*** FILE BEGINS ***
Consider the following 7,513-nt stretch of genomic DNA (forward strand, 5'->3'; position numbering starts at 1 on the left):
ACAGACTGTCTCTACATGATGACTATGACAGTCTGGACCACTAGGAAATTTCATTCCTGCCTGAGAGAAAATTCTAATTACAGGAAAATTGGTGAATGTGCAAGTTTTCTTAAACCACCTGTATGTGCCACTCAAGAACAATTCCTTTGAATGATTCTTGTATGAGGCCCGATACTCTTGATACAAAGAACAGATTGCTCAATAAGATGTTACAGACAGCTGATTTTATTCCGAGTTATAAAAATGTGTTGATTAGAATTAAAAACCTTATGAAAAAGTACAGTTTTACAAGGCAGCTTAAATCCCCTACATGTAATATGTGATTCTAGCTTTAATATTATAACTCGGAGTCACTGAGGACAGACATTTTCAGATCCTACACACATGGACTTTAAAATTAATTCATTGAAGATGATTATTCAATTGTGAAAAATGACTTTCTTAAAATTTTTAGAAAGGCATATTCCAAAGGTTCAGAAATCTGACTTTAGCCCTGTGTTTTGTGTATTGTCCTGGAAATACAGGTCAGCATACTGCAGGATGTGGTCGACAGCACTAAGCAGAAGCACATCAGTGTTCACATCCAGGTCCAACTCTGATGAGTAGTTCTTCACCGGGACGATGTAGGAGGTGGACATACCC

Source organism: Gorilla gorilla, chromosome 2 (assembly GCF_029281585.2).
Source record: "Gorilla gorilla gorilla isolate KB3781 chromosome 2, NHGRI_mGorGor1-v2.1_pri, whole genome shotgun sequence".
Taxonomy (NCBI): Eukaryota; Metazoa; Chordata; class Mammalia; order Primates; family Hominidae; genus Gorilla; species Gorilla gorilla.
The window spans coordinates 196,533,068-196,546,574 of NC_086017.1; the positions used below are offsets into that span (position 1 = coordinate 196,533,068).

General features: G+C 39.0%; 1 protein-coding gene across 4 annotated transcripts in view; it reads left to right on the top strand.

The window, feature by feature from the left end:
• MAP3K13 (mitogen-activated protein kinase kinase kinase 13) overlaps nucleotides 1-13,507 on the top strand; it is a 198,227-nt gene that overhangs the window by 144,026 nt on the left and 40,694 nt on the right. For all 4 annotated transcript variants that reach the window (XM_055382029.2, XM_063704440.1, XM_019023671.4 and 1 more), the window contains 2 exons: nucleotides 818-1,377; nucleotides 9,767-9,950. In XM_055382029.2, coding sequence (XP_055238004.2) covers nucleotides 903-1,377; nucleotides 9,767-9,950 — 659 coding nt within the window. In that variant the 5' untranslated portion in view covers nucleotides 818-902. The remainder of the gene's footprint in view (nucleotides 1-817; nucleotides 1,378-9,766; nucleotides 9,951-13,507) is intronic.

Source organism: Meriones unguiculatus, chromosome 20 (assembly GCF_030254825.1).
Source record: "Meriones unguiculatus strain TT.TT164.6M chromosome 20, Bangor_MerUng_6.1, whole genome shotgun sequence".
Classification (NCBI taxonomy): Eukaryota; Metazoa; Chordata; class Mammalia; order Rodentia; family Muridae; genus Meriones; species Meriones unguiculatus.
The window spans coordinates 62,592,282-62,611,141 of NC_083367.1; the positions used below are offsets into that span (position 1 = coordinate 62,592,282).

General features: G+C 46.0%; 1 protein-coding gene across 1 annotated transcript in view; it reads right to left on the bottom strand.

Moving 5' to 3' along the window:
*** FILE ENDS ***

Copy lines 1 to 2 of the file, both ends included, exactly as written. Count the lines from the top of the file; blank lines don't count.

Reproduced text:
Consider the following 7,513-nt stretch of genomic DNA (forward strand, 5'->3'; position numbering starts at 1 on the left):
ACAGACTGTCTCTACATGATGACTATGACAGTCTGGACCACTAGGAAATTTCATTCCTGCCTGAGAGAAAATTCTAATTACAGGAAAATTGGTGAATGTGCAAGTTTTCTTAAACCACCTGTATGTGCCACTCAAGAACAATTCCTTTGAATGATTCTTGTATGAGGCCCGATACTCTTGATACAAAGAACAGATTGCTCAATAAGATGTTACAGACAGCTGATTTTATTCCGAGTTATAAAAATGTGTTGATTAGAATTAAAAACCTTATGAAAAAGTACAGTTTTACAAGGCAGCTTAAATCCCCTACATGTAATATGTGATTCTAGCTTTAATATTATAACTCGGAGTCACTGAGGACAGACATTTTCAGATCCTACACACATGGACTTTAAAATTAATTCATTGAAGATGATTATTCAATTGTGAAAAATGACTTTCTTAAAATTTTTAGAAAGGCATATTCCAAAGGTTCAGAAATCTGACTTTAGCCCTGTGTTTTGTGTATTGTCCTGGAAATACAGGTCAGCATACTGCAGGATGTGGTCGACAGCACTAAGCAGAAGCACATCAGTGTTCACATCCAGGTCCAACTCTGATGAGTAGTTCTTCACCGGGACGATGTAGGAGGTGGACATACCC